Q What is the context ?
A Thousands of Russian troops have been deployed to stations along Ukraine’s border, sparking fears among Western leaders and Ukraine itself that Moscow is planning an invasion
Q What is the background of the Russia-Ukraine Conflict ?
A USSR disintegration
- Ukraine was a part of the Russian empire for centuries before becoming a Soviet republic.
- It won independence as the USSR broke up in 1991.
- Since then, it has moved to shed its Russian imperial legacy and is in increasingly close ties with the West.
- After the Crimean annexation, both nations have signed ceasefire agreements at Minsk in 2014 and 2015.
Q When the conflict began ?
A Separatist insurgency in Ukraine’s East (by Russian speaking population)
- In 2014, then Russian-leaning Ukrainian President Viktor Yanukovych rejected an association agreement with the European Union in favor of closer ties with Moscow.
- This sparked mass protests that led to his ouster in 2014.
- Russia responded by annexing Ukraine’s Crimean Peninsula and throwing its weight behind a separatist insurgency that broke out in Ukraine’s east.
Q When did the armed conflict began?
- More than 14,000 people have died in the fighting that devastated Ukraine’s eastern industrial heartland known as Donbas.
- Ukraine and the West accused Russia of sending its troops and weapons to back the rebels.
- Moscow denied that, charging that Russians who joined the separatists were volunteers.
- Earlier this year, a spike in cease-fire violations in the east and a Russian troop concentration near Ukraine fueled war fears.
Q Why is Russia resented over Ukraine?
- Cultural ties defying the conflict: The Russian president has repeatedly described Russians and Ukrainians as “one people” and claims that Ukraine has unfairly received historic Russian lands during Soviet times.
- Influence of the ‘West’: The Kremlin has accused Ukraine of failing to honor the 2015 peace deal and criticized the West for failing to encourage Ukrainian compliance.
- Asylum to rebels: The agreement was a diplomatic coup for Moscow, requiring Ukraine to grant broad autonomy to the rebel regions and offer a sweeping amnesty to the rebels.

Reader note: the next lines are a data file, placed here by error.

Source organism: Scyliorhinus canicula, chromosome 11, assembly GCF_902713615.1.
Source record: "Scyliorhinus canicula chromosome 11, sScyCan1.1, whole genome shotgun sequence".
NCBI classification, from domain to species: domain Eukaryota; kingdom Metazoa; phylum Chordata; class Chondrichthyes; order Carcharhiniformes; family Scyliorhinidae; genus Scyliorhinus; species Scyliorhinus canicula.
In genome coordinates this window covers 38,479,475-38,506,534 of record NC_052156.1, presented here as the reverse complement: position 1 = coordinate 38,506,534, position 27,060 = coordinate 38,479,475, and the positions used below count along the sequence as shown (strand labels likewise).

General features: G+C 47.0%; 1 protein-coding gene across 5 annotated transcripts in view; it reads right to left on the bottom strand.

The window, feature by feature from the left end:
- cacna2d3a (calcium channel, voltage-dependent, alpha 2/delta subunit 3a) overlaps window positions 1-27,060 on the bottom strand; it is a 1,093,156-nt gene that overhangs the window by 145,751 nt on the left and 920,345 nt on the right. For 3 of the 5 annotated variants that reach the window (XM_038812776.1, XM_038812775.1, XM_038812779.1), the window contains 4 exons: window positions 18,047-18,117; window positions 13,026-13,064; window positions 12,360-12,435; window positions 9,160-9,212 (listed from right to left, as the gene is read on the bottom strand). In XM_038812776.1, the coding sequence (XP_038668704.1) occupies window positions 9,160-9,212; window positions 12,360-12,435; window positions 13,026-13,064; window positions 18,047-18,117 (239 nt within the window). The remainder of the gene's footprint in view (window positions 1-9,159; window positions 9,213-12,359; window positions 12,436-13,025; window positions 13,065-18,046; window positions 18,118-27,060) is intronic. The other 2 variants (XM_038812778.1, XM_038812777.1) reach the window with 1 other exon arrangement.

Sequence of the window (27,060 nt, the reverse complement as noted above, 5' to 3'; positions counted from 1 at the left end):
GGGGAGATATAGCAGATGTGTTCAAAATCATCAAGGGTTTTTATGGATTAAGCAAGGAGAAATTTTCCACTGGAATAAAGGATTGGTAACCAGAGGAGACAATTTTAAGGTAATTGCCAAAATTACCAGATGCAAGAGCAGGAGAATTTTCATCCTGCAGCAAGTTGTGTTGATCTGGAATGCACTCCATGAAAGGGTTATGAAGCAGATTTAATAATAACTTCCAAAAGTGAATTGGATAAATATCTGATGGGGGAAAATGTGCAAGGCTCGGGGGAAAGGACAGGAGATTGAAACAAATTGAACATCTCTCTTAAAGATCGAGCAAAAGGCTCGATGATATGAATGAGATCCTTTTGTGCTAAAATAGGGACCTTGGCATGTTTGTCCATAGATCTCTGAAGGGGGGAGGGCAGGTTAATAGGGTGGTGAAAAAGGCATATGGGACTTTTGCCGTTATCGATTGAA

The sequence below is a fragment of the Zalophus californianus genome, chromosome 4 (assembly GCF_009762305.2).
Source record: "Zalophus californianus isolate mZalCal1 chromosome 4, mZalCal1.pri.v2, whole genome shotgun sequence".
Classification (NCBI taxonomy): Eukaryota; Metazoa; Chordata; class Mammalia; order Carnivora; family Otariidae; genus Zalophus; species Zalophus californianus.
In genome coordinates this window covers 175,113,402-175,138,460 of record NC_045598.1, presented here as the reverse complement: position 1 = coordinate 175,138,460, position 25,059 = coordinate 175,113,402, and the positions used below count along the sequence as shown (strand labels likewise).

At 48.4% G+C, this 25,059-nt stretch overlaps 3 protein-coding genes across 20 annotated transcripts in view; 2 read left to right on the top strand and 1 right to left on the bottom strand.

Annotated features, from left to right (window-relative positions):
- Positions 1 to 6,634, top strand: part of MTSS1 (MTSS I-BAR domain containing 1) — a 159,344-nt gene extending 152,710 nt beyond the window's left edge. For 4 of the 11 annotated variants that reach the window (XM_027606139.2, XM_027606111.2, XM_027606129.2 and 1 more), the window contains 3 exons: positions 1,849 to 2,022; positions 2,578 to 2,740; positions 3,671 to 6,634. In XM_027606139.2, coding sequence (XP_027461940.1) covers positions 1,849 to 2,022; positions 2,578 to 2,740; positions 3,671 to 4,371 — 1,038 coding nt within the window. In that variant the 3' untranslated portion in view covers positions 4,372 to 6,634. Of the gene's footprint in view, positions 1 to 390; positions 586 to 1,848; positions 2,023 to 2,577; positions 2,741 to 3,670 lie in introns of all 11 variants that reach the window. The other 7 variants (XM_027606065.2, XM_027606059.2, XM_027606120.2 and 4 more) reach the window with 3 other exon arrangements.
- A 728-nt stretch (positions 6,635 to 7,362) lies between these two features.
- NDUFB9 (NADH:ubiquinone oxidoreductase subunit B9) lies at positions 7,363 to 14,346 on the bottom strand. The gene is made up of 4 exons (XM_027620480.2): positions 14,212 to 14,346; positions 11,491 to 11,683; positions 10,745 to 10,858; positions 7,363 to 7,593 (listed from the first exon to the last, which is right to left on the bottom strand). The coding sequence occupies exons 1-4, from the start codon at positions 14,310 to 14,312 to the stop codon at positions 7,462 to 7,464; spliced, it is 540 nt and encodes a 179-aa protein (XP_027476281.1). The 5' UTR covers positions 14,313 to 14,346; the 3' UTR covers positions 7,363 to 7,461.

- Affinity with the US and NATO: Ukraine’s aspirations to join NATO represent a red line for Moscow.
Q What is American concern over Russian build-up ?
- Buffer state with Russia: Ukraine is a crucial buffer between Russia and the West.
- Heavy troop deployment: Russia hasn’t provided any details about its troop numbers and locations, saying that their deployment on its own territory shouldn’t concern anyone.
- Invasion: Russia is planning to deploy an estimated 175,000 troops and almost half of them are already stationed along various points near Ukraine’s border in preparation for a possible invasion.
- Protection of its ally: Ukraine has been a close ally of the US. Hence, NATO has placed its military infrastructure closer to Russia.
Q What are the Recent developments?
- As it moves a large number of troops towards the border, Russia seeks assurances from the US that Ukraine will not be inducted into NATO.
- However, US President Joe Biden has made it clear that he is not prepared to give any such assurance.
- This has left the countries in a stand-off, with tens of thousands of Russian troops ready to invade Ukraine at short notice, and the West not budging on Russia’s demands.
- Experts believe that Russia is keeping the tensions high at the Ukraine border in order to get sanctions relief and other concessions from the West.